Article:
Otoferlin is a protein present in the inner hair cells of the cochlea that is critical for the communication between sensory cells of the inner ear and the auditory nerve by regulating release of neurotransmitters
Decibel Therapeutics, a clinical-stage biotechnology company developing novel restorative gene therapeutics to treat hearing loss and balance disorders, has announced exclusive license agreements with the University of Florida (UF) and the University of California, San Francisco (UCSF) for an adeno-associated virus (AAV) gene therapy technology designed to restore hearing to individuals with profound, congenital hearing loss caused by mutations in the otoferlin gene.
Otoferlin is a protein present in the inner hair cells of the cochlea that is critical for the communication between sensory cells of the inner ear and the auditory nerve by regulating release of neurotransmitters. People born with biallelic mutations in the otoferlin gene have profound hearing loss because this signal between the ear and the brain is lost. Decibel aims to restore functional otoferlin using gene therapy. A principal challenge is the size of the otoferlin gene, which is too large for the packaging capacity of AAV vectors. To overcome this challenge, Dr. William Hauswirth (UF), Dr. Omar Akil (UCSF), and collaborators employed a dual-vector approach to deliver the gene in two separate AAV vectors. This approach resulted in expression of the complete otoferlin gene, restored the signaling connection between the ear and the brain, and rescued normal hearing in a deaf, otoferlin-deficient mouse model.
“The dual-AAV gene therapy approach has shown significant promise in preclinical research as a method to deliver a large gene to the ear,” said William Hauswirth, Ph.D., Professor of Ophthalmology at University of Florida. “We were able to cure deafness in a mouse model and look forward to the potential of this technology in the development of a gene therapy to restore hearing in human patients.”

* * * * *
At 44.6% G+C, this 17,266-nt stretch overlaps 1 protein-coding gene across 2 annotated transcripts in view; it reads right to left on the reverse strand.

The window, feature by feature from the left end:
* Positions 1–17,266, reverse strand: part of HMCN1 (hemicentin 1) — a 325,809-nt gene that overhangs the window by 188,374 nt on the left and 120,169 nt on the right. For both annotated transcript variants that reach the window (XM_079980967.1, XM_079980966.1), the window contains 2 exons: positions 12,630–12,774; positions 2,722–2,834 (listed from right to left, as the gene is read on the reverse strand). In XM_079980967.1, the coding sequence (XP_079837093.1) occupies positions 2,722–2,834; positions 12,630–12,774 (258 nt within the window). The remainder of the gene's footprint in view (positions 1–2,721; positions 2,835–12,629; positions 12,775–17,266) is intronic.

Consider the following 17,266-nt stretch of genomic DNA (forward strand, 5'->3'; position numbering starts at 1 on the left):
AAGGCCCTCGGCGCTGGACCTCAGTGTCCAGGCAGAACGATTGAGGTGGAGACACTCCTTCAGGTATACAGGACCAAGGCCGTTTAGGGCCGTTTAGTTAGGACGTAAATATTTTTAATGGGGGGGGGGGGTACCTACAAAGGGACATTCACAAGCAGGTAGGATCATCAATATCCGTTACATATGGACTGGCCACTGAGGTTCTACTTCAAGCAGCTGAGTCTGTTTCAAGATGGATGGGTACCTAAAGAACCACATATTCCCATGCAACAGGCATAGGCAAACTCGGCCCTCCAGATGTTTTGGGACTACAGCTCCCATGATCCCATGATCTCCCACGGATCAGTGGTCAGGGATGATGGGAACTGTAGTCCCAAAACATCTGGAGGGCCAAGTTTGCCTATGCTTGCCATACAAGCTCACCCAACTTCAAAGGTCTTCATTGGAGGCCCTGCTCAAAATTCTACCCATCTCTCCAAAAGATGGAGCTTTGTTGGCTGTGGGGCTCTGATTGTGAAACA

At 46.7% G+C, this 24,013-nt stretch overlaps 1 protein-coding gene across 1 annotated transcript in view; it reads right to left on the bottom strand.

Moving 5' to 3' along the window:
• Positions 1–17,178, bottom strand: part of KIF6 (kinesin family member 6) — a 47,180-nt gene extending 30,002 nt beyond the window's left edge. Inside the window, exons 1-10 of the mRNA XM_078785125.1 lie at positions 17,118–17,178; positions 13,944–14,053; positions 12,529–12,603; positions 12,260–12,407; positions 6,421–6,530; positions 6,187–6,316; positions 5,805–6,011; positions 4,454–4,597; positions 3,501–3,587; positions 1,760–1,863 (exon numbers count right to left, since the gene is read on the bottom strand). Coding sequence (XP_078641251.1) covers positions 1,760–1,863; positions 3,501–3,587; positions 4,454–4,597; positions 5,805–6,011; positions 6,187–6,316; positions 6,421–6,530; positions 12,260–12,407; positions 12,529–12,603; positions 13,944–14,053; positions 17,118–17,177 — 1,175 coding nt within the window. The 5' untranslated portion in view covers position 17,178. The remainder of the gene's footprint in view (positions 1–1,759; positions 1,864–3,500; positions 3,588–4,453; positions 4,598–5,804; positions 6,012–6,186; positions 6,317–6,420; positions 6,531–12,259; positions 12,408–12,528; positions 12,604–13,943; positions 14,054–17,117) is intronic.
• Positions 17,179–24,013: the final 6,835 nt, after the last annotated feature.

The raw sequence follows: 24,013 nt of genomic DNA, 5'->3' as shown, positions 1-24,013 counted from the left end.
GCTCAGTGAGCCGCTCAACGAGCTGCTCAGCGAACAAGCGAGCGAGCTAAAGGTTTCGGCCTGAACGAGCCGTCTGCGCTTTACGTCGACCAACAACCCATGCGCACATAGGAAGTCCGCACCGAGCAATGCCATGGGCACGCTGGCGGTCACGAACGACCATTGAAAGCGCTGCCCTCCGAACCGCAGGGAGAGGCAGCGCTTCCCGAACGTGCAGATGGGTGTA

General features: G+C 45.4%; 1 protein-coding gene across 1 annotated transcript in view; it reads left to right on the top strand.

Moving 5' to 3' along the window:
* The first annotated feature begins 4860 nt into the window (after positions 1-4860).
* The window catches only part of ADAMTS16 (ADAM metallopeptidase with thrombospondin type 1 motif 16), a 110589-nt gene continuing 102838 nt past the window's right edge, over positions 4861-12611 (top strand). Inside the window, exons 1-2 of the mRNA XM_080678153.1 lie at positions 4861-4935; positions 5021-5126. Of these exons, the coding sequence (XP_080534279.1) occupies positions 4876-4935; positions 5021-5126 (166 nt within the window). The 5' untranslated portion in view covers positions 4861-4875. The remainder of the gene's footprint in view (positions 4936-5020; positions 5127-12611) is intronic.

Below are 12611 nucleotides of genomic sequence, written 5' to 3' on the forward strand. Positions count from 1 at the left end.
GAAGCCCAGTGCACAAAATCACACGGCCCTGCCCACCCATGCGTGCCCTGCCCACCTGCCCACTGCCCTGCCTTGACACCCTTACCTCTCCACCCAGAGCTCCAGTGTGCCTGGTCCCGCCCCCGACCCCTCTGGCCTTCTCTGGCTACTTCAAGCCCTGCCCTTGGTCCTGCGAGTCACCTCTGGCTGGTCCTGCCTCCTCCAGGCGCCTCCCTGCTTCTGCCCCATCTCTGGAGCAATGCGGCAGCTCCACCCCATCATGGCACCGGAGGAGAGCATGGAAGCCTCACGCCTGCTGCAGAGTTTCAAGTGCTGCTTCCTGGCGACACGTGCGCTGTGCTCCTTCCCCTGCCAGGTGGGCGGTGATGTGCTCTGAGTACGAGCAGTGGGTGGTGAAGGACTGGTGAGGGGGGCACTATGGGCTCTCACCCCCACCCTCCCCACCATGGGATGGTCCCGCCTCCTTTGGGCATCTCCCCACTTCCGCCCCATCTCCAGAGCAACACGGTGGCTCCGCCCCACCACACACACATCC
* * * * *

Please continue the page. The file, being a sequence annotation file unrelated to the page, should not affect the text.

The AAV-mediated gene therapy technology is jointly owned by UF and UCSF, and Decibel has secured exclusive licenses to the rights of the two universities in the intellectual property. The technology has been incorporated as a key component of Decibel’s lead gene therapy program, DB-OTO, for treatment of individuals lacking otoferlin.
Decibel’s precision gene therapeutic, DB-OTO, also incorporates proprietary, cell-specific regulatory control that restricts expression of the human otoferlin sequence to hair cells of the inner ear, thereby avoiding off-target expression. Decibel is developing DB-OTO in collaboration with Regeneron Pharmaceuticals.
“There is a significant unmet need for therapeutics that can restore hearing in individuals with congenital, profound hearing loss. We believe AAV-mediated gene therapy is a modality well-suited to the ear, which could potentially have a major impact for patients,” said Laurence Reid, Ph.D., Chief Executive Officer of Decibel. “These important agreements support our goal to further advance our lead developmental gene therapy program, DB-OTO.”
Terms of the agreement have not been disclosed.
Source: Company Press Release